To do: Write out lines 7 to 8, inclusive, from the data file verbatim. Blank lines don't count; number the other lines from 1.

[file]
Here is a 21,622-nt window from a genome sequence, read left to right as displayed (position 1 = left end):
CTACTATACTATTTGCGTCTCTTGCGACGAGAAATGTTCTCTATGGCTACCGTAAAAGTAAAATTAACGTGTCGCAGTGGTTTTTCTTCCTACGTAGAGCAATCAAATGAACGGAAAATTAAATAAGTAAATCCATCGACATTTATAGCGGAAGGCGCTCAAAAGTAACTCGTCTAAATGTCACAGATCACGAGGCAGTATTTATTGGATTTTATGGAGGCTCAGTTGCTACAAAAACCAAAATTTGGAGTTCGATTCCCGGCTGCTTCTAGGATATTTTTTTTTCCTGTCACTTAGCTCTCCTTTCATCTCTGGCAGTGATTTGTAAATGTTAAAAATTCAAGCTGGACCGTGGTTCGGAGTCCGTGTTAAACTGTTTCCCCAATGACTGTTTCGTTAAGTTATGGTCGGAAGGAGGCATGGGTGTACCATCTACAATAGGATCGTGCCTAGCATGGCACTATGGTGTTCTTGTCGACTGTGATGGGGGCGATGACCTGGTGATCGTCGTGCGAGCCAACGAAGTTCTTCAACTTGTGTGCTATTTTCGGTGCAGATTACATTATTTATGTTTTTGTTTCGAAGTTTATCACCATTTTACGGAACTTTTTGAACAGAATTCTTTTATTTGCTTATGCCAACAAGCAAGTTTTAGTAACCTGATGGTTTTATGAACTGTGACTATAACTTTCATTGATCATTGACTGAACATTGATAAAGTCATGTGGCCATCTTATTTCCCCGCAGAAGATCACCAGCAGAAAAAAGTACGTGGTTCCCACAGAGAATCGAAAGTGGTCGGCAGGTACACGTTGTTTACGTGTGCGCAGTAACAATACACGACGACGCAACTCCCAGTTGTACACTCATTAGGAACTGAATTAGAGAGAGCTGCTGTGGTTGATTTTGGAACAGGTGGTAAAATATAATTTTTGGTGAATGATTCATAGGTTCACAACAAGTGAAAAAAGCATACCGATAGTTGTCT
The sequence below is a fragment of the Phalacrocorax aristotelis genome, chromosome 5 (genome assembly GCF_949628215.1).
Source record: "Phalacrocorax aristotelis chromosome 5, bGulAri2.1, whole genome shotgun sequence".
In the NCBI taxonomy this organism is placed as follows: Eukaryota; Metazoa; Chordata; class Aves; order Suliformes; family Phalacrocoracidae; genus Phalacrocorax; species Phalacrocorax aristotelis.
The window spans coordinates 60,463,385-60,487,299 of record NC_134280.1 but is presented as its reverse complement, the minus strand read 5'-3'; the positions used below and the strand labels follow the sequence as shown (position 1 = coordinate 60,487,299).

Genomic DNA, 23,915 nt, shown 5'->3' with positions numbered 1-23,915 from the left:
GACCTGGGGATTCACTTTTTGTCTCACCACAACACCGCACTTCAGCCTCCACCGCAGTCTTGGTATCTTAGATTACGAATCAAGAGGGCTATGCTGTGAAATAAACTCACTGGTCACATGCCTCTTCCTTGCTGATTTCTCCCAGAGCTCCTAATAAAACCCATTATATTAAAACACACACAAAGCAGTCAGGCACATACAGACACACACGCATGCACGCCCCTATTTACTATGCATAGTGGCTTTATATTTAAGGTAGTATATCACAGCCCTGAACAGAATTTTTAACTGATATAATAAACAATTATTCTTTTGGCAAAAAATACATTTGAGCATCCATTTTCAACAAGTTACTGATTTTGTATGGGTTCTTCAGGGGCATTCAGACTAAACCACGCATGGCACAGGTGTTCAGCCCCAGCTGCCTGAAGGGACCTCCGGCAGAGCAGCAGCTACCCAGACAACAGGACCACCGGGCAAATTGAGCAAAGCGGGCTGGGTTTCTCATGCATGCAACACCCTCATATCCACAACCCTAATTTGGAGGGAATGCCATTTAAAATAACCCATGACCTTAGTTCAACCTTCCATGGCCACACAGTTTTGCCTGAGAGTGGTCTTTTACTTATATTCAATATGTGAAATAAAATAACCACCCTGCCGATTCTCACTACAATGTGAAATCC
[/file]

Genomic DNA, 23,915 nt, shown 5'->3' with positions numbered 1-23,915 from the left:
GACCTGGGGATTCACTTTTTGTCTCACCACAACACCGCACTTCAGCCTCCACCGCAGTCTTGGTATCTTAGATTACGAATCAAGAGGGCTATGCTGTGAAATAAACTCACTGGTCACATGCCTCTTCCTTGCTGATTTCTCCCAGAGCTCCTAATAAAACCCATTATATTAAAACACACACAAAGCAGTCAGGCACATACAGACACACACGCATGCACGCCCCTATTTACTATGCATAGTGGCTTTATATTTAAGGTAGTATATCACAGCCCTGAACAGAATTTTTAACTGATATAATAAACAATTATTCTTTTGGCAAAAAATACATTTGAGCATCCATTTTCAACAAGTTACTGATTTTGTATGGGTTCTTCAGGGGCATTCAGACTAAACCACGCATGGCACAGGTGTTCAGCCCCAGCTGCCTGAAGGGACCTCCGGCAGAGCAGCAGCTACCCAGACAACAGGACCACCGGGCAAATTGAGCAAAGCGGGCTGGGTTTCTCATGCATGCAACACCCTCATATCCACAACCCTAATTTGGAGGGAATGCCATTTAAAATAACCCATGACCTTAGTTCAACCTTCCATGGCCACACAGTTTTGCCTGAGAGTGGTCTTTTACTTATATTCAATATGTGAAATAAAATAACCACCCTGCCGATTCTCACTACAATGTGAAATCC